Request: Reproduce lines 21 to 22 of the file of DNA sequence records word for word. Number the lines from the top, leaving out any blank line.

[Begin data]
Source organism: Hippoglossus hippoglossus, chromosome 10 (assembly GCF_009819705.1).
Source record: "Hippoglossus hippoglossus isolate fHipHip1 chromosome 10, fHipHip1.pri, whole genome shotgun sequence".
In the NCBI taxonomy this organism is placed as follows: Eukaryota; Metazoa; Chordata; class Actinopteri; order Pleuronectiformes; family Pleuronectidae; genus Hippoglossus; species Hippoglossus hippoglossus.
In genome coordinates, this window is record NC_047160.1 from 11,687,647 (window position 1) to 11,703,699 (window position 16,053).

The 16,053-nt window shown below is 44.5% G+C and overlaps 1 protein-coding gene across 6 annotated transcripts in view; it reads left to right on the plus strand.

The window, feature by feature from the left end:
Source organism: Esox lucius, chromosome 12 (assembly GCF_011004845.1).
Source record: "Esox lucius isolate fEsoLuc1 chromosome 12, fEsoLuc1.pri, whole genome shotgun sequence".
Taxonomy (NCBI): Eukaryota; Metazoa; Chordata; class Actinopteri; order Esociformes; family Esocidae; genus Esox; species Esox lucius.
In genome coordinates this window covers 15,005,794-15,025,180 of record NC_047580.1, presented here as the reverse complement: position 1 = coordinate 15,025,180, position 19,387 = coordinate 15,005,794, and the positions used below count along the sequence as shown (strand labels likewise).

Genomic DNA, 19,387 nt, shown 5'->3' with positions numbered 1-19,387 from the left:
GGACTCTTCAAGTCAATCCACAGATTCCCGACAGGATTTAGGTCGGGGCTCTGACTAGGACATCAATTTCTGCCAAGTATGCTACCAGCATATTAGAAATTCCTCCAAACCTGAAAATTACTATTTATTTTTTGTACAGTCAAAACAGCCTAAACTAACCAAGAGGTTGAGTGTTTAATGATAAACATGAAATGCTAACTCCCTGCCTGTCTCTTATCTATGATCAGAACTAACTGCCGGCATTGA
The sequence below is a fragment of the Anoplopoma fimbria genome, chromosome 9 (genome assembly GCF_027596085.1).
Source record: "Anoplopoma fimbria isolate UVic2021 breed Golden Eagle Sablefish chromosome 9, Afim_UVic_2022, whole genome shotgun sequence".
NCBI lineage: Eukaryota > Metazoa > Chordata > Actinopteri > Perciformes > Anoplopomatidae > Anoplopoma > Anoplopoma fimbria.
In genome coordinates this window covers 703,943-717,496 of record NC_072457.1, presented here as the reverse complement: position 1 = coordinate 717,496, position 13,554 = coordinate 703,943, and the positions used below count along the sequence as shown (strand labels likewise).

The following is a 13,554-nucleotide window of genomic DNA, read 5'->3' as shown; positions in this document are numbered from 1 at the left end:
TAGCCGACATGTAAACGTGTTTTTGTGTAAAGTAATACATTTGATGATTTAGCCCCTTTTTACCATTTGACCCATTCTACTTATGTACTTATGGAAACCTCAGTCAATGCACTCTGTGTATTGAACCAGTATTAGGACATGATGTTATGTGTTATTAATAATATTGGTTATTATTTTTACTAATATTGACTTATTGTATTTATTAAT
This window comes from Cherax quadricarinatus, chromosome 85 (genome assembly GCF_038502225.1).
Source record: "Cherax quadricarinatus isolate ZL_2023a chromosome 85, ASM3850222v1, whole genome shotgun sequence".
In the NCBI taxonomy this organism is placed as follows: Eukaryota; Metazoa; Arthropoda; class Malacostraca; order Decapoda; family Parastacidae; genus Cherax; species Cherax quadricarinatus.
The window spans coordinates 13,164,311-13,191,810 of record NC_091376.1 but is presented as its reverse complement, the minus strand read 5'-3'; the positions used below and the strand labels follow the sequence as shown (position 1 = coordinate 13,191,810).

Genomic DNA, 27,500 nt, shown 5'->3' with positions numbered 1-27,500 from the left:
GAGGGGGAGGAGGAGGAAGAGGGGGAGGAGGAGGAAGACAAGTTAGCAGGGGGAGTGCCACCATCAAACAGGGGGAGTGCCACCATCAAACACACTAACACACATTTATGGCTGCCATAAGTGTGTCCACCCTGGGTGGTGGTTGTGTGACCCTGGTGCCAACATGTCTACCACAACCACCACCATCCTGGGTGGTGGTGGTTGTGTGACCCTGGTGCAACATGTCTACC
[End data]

In the NCBI taxonomy this organism is placed as follows: Eukaryota; Metazoa; Arthropoda; class Malacostraca; order Decapoda; family Parastacidae; genus Cherax; species Cherax quadricarinatus.
The window spans coordinates 13,164,311-13,191,810 of record NC_091376.1 but is presented as its reverse complement, the minus strand read 5'-3'; the positions used below and the strand labels follow the sequence as shown (position 1 = coordinate 13,191,810).